By Sgt. Edward A. Garibay
16th Mobile Public Affairs Detachment
EL PASO, Texas - For the past several weeks, soldiers from the 2nd Heavy Brigade Combat Team, 1st Armored Division, have been using a combat smart phone called the Nett Warrior at Fort Bliss, Texas, and White Sands Missile Range, N.M.
The system, worn on the chest and flipped down, provides Soldiers in combat with real-time locations of friendly forces, and gives them the ability to communicate with other troops as well as mark tactical information on a digital map for others to see.
“It’s like your own personal GPS,” said Sgt. Matthew A. Guerrant, a squad leader in 2nd Platoon, Company A, 1st Battalion, 35th Cavalry Regiment, 2-1 AD. “You’ll never get lost, you’ll always know where you’re at, you’ll always know what’s going on around you, and you’ll always be able to post events right away.”
“There’s nothing else really like this that soldiers have been using, to my knowledge,” said 1st Lt. Travis P. Kyle, infantry platoon leader for 2nd Plt.
The image seen by those using the Nett Warrior is similar to real-time tactical maps seen in first-person shooter video games that display battlefield terrain, friendly locations and objective points, said Spc. Julio Espinoza, radio transmitter operator also with 2nd Plt.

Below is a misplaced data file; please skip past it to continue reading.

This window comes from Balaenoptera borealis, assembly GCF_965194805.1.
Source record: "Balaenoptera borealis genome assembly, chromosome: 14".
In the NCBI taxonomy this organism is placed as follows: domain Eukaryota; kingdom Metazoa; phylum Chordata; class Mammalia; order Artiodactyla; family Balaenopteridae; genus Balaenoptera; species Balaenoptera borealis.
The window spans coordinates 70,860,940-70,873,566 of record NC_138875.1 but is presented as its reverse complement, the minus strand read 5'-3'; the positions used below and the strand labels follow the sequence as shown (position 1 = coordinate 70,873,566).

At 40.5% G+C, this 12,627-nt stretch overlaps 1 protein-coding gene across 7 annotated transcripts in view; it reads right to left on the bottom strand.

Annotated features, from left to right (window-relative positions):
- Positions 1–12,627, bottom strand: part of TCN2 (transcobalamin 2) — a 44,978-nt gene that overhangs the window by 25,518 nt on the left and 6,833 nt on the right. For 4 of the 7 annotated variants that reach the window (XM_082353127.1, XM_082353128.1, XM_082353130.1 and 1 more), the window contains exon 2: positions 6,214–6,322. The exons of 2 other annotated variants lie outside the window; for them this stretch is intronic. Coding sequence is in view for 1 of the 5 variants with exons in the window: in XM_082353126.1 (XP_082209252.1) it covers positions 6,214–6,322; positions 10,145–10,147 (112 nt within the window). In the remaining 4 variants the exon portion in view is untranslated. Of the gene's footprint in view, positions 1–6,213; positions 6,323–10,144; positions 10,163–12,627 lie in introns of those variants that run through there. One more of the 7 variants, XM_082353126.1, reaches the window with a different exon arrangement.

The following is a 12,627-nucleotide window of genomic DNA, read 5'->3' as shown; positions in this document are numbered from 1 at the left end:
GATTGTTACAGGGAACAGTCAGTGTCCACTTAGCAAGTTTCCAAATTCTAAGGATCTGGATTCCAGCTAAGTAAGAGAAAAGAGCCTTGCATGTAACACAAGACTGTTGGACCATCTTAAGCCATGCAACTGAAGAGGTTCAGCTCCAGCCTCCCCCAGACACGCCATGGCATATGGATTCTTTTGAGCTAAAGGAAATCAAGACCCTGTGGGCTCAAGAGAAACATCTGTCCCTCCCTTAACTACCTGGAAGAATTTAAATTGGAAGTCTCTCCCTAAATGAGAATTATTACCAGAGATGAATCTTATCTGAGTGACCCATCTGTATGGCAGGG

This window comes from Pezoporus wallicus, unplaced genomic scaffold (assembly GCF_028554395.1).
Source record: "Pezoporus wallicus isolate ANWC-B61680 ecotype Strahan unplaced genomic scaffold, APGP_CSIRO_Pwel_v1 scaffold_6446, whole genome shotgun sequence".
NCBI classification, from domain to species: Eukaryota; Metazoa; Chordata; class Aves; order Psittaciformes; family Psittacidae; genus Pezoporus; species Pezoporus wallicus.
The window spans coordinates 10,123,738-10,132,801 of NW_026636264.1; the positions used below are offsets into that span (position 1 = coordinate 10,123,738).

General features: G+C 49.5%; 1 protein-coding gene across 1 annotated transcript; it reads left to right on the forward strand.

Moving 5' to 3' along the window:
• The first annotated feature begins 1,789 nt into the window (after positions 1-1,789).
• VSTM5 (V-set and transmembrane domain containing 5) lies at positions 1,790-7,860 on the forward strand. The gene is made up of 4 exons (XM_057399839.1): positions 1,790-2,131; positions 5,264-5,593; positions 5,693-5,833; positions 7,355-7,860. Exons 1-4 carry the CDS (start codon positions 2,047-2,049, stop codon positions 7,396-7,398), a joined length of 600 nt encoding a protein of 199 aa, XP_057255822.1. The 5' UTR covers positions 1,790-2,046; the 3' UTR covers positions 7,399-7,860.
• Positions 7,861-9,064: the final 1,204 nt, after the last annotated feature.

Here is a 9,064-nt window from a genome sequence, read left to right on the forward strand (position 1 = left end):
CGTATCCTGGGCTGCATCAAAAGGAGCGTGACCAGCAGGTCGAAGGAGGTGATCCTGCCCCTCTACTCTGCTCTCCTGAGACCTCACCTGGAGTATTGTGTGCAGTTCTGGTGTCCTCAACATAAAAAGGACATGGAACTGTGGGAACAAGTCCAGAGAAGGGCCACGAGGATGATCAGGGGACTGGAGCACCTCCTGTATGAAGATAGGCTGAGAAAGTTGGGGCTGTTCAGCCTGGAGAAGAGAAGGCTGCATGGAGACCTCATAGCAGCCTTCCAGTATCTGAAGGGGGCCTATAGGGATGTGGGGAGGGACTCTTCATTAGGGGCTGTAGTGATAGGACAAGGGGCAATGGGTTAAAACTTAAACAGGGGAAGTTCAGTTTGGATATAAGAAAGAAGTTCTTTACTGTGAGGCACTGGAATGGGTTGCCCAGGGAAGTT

“I can see the similarities,” said Espinoza, comparing the Nett Warrior to technology seen in video games.
The system is not yet in main circulation for soldiers, but is being assessed by the Army for possible fielding in the future through the Network Integration Evaluation 12.2.
The NIE occurs semi-annually, and places equipment that is under consideration by the Army in the harshest of battlefield conditions.
“This environment will break equipment that is not up to the task,” said Col. Daniel Pinnell, commander of 2-1 AD. “The heat, the dust and the constant abuse in the hands of Soldiers will separate the weak from the strong very quickly.”
So far though, the concept of a combat smart phone is definitely one worth investigating, said Kyle.
“It’s definitely something that I think at some point will be very useful in the soldier’s hands,” he added.